Perhaps she was upset she wasn't included in the shot, or maybe she thought taking a self-portrait during a tribute to an iconic world leader in his home country was tasteless. Whatever the case, Michelle Obama's notably tight jaw and icy glare will likely go down as one of the most memorable images from an event meant to pay tribute to South Africa's anti-apartheid hero Nelson Mandela.
"If it's a funeral she looks like she's the only one being mature. Why couldn't they take pictures after the funeral," suggested Stephanie Novak, writing on CP's Facebook page. "I bet that's what she's thinking if anything. She's probably thinking they should show more respect than that."
Novak was among numerous online readers who have been speculating exactly what might have been the cause for Mrs. Obama's hard look Tuesday during a tribute to Mandela that was attended by leaders from around the world. Tens of thousands of South Africans were also gathered at the First National Bank (FNB) Stadium in Johannesburg to remember their first democratically-elected black president who helped bring an end to decades of oppression and segregation. more >>
A curious photo montage of Michelle Obama, President Barack Obama and Denmark Prime Minister Helle Thorning-Schmidt at late South African leader Nelson Mandela's tribute has been making the rounds online Tuesday, with speculation that Mrs. Obama was none too pleased with her husband taking a selfie with the Danish leader.
According to a photo shared online by Agence France-Presse, the testy affair may have been sparked after President Obama, British Prime Minister David Cameron and Prime Minister Thorning-Schmidt got up close and personal for a self-portrait, with the Denmark leader sandwiched in the middle.
Clearly, Mrs. Obama had no interest in getting involved. more >>
It is hard to imagine putting Pope Francis and Syrian President Bashar al-Assad in the same race for the same honor. However, the two very different public figures are both finalists in TIME Magazine's 2013 "Person of the Year" award.
Begun in 1927 and originally labeled "Man of the Year," the annual honor goes to an individual – good or bad – whom TIME's editorial board believes most impacted the news for the previous year.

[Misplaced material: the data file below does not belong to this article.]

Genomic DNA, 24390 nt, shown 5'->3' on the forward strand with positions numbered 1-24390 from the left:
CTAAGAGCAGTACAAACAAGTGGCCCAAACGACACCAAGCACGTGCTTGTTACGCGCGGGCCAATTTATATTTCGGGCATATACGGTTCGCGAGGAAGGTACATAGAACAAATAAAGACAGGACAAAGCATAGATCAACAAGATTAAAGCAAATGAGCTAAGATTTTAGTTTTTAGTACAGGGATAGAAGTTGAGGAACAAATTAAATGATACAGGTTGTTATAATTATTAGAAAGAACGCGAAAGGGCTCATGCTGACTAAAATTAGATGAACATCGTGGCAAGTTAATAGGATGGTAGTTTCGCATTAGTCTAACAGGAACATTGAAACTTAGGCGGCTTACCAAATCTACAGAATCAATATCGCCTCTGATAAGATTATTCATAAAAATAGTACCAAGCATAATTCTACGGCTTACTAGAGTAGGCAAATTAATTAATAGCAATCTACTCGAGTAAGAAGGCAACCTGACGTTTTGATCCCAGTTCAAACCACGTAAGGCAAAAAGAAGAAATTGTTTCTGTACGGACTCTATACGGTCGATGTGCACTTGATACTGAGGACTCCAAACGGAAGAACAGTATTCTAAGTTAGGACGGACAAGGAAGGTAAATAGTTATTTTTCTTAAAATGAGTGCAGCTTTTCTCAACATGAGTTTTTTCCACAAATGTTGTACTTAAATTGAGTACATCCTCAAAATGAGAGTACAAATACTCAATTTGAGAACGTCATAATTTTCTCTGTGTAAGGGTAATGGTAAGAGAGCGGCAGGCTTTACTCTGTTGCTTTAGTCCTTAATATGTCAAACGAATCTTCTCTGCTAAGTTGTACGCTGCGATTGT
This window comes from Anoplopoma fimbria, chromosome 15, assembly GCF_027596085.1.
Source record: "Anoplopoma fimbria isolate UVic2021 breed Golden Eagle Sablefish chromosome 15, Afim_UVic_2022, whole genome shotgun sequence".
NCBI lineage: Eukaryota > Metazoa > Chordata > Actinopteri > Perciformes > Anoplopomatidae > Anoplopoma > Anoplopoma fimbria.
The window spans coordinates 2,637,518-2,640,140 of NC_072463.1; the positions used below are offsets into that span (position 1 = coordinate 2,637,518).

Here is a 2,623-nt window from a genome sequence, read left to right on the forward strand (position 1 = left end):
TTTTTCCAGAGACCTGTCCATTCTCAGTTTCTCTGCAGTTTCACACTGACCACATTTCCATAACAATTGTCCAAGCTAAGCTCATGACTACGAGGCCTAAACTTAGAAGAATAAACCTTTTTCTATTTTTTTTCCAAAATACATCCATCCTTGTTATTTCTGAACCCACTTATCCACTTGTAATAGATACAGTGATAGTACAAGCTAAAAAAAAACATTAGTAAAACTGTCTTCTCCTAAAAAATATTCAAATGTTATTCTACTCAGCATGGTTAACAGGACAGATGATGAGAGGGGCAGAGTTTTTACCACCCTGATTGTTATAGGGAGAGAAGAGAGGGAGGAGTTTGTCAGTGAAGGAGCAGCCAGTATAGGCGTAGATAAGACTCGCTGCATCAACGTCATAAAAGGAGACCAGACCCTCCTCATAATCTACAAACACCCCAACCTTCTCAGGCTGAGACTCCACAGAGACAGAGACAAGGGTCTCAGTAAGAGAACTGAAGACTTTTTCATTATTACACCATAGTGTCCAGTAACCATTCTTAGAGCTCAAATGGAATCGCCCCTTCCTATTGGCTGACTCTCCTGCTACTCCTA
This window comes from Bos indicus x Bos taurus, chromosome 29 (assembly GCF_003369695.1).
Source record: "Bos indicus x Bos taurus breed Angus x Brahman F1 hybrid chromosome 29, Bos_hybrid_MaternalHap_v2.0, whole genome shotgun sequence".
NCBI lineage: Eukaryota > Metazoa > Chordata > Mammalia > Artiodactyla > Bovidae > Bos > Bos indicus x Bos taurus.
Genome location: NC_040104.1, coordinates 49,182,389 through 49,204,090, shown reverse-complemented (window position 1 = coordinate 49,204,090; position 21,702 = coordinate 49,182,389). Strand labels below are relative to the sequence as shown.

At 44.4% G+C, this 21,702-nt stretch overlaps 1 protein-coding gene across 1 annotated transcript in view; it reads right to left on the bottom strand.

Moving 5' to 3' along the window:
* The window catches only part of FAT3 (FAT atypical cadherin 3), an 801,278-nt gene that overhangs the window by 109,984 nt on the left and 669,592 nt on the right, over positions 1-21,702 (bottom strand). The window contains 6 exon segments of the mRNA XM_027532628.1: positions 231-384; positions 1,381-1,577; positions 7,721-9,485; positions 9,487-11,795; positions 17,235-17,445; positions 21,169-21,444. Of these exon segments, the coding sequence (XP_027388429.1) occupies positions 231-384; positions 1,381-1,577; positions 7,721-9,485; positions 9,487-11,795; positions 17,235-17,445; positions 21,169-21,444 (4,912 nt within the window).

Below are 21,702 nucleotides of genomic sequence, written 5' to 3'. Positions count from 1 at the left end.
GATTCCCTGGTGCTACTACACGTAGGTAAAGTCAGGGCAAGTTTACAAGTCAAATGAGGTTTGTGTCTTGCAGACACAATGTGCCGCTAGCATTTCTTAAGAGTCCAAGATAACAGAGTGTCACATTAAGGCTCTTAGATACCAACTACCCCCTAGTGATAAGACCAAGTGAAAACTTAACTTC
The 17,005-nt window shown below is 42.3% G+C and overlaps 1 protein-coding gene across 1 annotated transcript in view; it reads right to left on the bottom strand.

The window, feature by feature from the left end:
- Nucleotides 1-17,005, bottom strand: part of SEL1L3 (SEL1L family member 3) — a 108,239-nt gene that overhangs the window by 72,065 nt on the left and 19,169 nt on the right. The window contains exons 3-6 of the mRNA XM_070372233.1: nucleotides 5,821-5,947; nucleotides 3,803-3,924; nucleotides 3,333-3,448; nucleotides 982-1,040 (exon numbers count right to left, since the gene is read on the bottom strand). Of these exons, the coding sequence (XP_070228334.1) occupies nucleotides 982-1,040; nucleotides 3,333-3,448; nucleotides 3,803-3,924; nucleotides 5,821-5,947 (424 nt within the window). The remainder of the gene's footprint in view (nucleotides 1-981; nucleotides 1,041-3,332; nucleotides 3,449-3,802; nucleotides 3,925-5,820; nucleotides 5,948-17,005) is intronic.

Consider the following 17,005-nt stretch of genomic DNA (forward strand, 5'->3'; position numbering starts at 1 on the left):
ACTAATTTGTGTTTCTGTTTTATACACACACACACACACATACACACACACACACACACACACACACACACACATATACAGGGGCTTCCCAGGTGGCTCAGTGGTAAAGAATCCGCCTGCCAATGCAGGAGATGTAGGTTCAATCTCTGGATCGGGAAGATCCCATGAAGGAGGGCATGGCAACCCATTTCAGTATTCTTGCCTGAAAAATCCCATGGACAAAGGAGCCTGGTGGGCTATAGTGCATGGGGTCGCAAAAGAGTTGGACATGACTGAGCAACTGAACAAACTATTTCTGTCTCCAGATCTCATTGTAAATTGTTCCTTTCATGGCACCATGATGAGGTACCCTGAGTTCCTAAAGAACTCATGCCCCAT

Pope Francis, consecrated the new head of the Roman Catholic Church back in March after his predecessor resigned, has garnered much attention for his approach to the position. Known for his humility and frequent shunning of high status before and during his reign as the Bishop of Rome, Pope Francis has become the talk of many circles for his seemingly unorthodox rhetoric and style. His comments on atheism, gay priests, social issues, and other matters coupled with viral images of him washing the feet of female Muslim prisoners and embracing severely deformed individuals have led many to feel Francis is taking the Roman Catholic Church in a new direction. more >>
U.S. President Barack Obama delivered a speech on the life of Nelson Mandela on Tuesday in Johannesburg, South Africa, describing the late South African president as "the last great liberator of the 20th century," and compared him to the likes of Mahatma Gandhi, Dr. Martin Luther King, Jr. and Abraham Lincoln.
"Given the sweep of his life, the scope of his accomplishments, the adoration that he so rightly earned, it's tempting I think to remember Nelson Mandela as an icon, smiling and serene, detached from the tawdry affairs of lesser men. But Madiba himself strongly resisted such a lifeless portrait," Obama said at the service attended by over 90 world dignitaries in front of tens of thousands of people.
"Instead, Madiba insisted on sharing with us his doubts and his fears; his miscalculations along with his victories. 'I am not a saint,' he said, 'unless you think of a saint as a sinner who keeps on trying.'" more >>
Three of the richest healthcare insurance companies in America are reluctant to join the state exchanges under the Affordable Care Act, also known as "Obamacare." One expert believes their minimal participation will contribute to making the Obamacare plan in the exchanges essentially the same low quality as Medicaid.
"Most people will be outside the market, mostly in employer provided coverage," Edmund Haislmaier, senior research fellow in Health Policy Studies at the Heritage Foundation, told The Christian Post on Monday. This employer coverage, Haislmaier explained, is the service in which United HealthCare, Aetna, and Cigna — the three with a minimal presence in the exchanges — specialize.
All three rank in the top five healthcare companies in CNN Money's Fortune 500 list, along with WellPoint and Humana. Each company provides most of its business in administrative services, Haislmaier said — 61 percent for Aetna, 54 percent for United HealthCare, and 84 percent for Cigna. In these plans, the employer bears the risk and the insurer merely administers it. more >>
A new congressional hearing has been set next week for American pastor Saeed Abedini's case, with his wife, Naghmeh, and the American Center for Law and Justice hoping that President Barack Obama and Congress will make saving his life a top priority.
"The life of a U.S. citizen – whose only 'crime' is his Christian faith – is at stake," said ACLJ Executive Director Jordan Sekulow.
The law group, which represents Naghmeh and the couple's two children in the U.S., has been pushing hard for the pastor's release, calling on the Obama administration to do everything possible to get him back home to his family. Abedini, who is currently serving eight years in prison, was transferred last month from the political prisoner ward of Evin prison to the violent criminal ward of Rajai Shahr prison, which the ACLJ described as "the deadliest prison in Iran." more >>